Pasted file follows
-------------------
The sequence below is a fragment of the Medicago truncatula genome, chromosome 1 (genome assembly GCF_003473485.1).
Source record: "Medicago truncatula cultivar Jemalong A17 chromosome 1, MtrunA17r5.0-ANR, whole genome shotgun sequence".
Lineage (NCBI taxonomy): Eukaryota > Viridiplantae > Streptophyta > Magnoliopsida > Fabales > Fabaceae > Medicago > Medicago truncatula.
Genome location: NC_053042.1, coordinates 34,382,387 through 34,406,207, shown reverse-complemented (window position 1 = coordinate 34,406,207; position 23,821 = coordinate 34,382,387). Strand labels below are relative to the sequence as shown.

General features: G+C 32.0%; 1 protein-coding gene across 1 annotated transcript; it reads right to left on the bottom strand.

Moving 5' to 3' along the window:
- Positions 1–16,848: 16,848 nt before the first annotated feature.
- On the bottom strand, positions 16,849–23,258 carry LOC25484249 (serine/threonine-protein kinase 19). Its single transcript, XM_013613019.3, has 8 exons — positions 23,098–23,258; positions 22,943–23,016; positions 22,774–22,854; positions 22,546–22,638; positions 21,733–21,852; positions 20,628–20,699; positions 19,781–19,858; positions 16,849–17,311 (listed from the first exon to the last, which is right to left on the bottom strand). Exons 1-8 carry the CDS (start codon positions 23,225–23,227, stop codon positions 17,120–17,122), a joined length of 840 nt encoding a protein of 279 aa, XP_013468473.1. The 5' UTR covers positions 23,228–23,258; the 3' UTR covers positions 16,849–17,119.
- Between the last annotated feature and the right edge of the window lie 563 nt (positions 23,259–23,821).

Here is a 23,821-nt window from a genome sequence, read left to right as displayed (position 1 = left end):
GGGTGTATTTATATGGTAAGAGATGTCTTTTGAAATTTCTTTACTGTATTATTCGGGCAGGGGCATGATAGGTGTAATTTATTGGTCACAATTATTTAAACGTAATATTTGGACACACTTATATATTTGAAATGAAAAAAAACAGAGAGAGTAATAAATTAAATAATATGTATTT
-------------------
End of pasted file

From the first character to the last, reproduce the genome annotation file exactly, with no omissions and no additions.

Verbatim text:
The sequence below is a fragment of the Medicago truncatula genome, chromosome 1 (genome assembly GCF_003473485.1).
Source record: "Medicago truncatula cultivar Jemalong A17 chromosome 1, MtrunA17r5.0-ANR, whole genome shotgun sequence".
Lineage (NCBI taxonomy): Eukaryota > Viridiplantae > Streptophyta > Magnoliopsida > Fabales > Fabaceae > Medicago > Medicago truncatula.
Genome location: NC_053042.1, coordinates 34,382,387 through 34,406,207, shown reverse-complemented (window position 1 = coordinate 34,406,207; position 23,821 = coordinate 34,382,387). Strand labels below are relative to the sequence as shown.

General features: G+C 32.0%; 1 protein-coding gene across 1 annotated transcript; it reads right to left on the bottom strand.

Moving 5' to 3' along the window:
- Positions 1–16,848: 16,848 nt before the first annotated feature.
- On the bottom strand, positions 16,849–23,258 carry LOC25484249 (serine/threonine-protein kinase 19). Its single transcript, XM_013613019.3, has 8 exons — positions 23,098–23,258; positions 22,943–23,016; positions 22,774–22,854; positions 22,546–22,638; positions 21,733–21,852; positions 20,628–20,699; positions 19,781–19,858; positions 16,849–17,311 (listed from the first exon to the last, which is right to left on the bottom strand). Exons 1-8 carry the CDS (start codon positions 23,225–23,227, stop codon positions 17,120–17,122), a joined length of 840 nt encoding a protein of 279 aa, XP_013468473.1. The 5' UTR covers positions 23,228–23,258; the 3' UTR covers positions 16,849–17,119.
- Between the last annotated feature and the right edge of the window lie 563 nt (positions 23,259–23,821).

Here is a 23,821-nt window from a genome sequence, read left to right as displayed (position 1 = left end):
GGGTGTATTTATATGGTAAGAGATGTCTTTTGAAATTTCTTTACTGTATTATTCGGGCAGGGGCATGATAGGTGTAATTTATTGGTCACAATTATTTAAACGTAATATTTGGACACACTTATATATTTGAAATGAAAAAAAACAGAGAGAGTAATAAATTAAATAATATGTATTT